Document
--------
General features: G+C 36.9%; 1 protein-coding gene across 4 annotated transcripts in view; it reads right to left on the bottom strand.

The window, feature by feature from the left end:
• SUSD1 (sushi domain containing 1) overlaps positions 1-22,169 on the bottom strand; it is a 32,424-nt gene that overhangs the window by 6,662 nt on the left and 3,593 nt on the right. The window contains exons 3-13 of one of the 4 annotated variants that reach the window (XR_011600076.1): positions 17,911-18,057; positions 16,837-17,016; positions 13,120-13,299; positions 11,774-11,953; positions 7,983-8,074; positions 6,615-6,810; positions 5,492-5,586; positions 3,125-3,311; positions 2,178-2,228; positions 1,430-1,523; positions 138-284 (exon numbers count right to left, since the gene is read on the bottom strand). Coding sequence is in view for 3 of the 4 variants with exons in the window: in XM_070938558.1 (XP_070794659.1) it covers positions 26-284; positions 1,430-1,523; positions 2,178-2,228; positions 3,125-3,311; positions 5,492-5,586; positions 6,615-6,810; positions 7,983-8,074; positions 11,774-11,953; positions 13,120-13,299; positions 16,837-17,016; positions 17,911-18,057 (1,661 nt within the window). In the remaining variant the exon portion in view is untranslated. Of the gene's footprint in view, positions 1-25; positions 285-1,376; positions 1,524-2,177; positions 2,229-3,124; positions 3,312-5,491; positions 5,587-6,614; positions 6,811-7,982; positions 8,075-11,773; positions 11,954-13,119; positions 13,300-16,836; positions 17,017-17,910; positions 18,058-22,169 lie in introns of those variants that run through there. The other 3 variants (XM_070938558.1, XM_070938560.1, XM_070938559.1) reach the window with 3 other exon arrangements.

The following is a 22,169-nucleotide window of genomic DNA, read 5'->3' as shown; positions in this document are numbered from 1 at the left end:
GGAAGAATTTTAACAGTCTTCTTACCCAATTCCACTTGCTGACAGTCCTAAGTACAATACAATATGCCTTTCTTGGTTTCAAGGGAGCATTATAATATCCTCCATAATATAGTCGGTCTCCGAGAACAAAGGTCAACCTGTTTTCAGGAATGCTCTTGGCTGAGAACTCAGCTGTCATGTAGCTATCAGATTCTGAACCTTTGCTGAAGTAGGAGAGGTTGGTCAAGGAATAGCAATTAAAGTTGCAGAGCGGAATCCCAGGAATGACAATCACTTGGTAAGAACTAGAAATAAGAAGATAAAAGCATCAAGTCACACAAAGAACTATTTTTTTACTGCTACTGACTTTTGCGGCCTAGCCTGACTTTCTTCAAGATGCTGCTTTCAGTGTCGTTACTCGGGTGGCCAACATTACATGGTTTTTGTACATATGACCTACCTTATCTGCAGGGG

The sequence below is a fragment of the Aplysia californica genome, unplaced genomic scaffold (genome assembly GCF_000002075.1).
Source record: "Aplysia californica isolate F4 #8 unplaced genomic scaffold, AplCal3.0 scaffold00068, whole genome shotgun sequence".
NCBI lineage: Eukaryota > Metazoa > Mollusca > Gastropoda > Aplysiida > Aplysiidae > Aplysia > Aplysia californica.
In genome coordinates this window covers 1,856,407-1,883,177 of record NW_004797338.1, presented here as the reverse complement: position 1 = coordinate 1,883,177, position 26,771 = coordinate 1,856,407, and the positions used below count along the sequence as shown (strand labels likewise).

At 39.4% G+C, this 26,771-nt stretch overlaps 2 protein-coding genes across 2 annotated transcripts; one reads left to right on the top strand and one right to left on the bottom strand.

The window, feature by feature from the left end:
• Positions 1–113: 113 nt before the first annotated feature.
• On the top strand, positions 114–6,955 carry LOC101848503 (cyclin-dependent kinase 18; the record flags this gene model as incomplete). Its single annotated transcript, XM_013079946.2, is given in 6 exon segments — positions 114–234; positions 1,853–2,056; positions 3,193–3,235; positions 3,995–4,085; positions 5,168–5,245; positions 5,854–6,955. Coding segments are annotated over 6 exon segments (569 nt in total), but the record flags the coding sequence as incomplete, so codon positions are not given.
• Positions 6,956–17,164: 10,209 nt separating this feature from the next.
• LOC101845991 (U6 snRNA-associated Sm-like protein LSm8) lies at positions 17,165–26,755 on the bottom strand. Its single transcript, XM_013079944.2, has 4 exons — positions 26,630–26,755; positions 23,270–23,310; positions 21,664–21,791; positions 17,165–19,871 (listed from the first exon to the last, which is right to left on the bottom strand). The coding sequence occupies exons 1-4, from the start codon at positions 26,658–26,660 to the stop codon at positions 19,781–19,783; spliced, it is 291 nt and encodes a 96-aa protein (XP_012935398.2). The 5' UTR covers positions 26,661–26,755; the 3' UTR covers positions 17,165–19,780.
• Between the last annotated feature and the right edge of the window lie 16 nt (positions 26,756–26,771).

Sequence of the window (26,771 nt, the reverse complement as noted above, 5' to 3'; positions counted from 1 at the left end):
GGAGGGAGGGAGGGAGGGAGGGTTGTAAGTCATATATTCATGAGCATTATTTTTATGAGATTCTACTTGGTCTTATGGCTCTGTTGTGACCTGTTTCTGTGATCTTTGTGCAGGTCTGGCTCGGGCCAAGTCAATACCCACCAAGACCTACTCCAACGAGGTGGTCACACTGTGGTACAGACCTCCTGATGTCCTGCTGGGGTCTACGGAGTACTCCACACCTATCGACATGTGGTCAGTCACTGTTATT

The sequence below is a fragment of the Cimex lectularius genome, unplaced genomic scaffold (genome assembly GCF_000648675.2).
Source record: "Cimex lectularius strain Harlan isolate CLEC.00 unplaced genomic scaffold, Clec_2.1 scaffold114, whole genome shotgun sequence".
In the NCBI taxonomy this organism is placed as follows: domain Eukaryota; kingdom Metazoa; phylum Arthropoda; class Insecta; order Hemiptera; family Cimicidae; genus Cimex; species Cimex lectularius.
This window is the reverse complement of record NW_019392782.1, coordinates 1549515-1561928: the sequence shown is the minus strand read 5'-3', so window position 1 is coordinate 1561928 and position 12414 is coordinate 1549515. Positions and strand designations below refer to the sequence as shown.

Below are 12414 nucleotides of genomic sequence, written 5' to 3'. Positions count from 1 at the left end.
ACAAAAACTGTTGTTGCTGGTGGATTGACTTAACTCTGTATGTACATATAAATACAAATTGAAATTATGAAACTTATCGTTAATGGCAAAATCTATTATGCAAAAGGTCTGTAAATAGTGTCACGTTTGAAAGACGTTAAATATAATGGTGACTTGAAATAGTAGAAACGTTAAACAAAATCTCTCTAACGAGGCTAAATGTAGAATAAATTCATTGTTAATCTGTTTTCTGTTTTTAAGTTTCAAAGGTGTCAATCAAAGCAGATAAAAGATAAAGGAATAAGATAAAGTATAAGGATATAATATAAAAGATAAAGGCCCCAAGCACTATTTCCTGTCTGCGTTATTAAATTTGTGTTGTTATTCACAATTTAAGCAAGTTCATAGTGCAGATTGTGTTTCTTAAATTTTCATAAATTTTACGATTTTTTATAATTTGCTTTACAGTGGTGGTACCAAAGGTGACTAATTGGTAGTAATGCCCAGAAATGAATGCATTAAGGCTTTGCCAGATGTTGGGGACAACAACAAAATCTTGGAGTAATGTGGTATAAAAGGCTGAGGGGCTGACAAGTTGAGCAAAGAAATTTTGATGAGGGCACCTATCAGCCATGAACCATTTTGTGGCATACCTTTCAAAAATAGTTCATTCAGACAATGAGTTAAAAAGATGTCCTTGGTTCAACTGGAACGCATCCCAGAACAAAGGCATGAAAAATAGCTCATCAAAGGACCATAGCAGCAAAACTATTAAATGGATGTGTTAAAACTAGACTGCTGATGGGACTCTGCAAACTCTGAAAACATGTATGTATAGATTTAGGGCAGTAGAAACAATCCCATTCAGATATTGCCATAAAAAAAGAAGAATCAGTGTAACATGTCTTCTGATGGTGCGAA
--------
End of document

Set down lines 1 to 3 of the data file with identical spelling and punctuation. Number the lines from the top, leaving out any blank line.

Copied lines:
General features: G+C 36.9%; 1 protein-coding gene across 4 annotated transcripts in view; it reads right to left on the bottom strand.

The window, feature by feature from the left end:
• SUSD1 (sushi domain containing 1) overlaps positions 1-22,169 on the bottom strand; it is a 32,424-nt gene that overhangs the window by 6,662 nt on the left and 3,593 nt on the right. The window contains exons 3-13 of one of the 4 annotated variants that reach the window (XR_011600076.1): positions 17,911-18,057; positions 16,837-17,016; positions 13,120-13,299; positions 11,774-11,953; positions 7,983-8,074; positions 6,615-6,810; positions 5,492-5,586; positions 3,125-3,311; positions 2,178-2,228; positions 1,430-1,523; positions 138-284 (exon numbers count right to left, since the gene is read on the bottom strand). Coding sequence is in view for 3 of the 4 variants with exons in the window: in XM_070938558.1 (XP_070794659.1) it covers positions 26-284; positions 1,430-1,523; positions 2,178-2,228; positions 3,125-3,311; positions 5,492-5,586; positions 6,615-6,810; positions 7,983-8,074; positions 11,774-11,953; positions 13,120-13,299; positions 16,837-17,016; positions 17,911-18,057 (1,661 nt within the window). In the remaining variant the exon portion in view is untranslated. Of the gene's footprint in view, positions 1-25; positions 285-1,376; positions 1,524-2,177; positions 2,229-3,124; positions 3,312-5,491; positions 5,587-6,614; positions 6,811-7,982; positions 8,075-11,773; positions 11,954-13,119; positions 13,300-16,836; positions 17,017-17,910; positions 18,058-22,169 lie in introns of those variants that run through there. The other 3 variants (XM_070938558.1, XM_070938560.1, XM_070938559.1) reach the window with 3 other exon arrangements.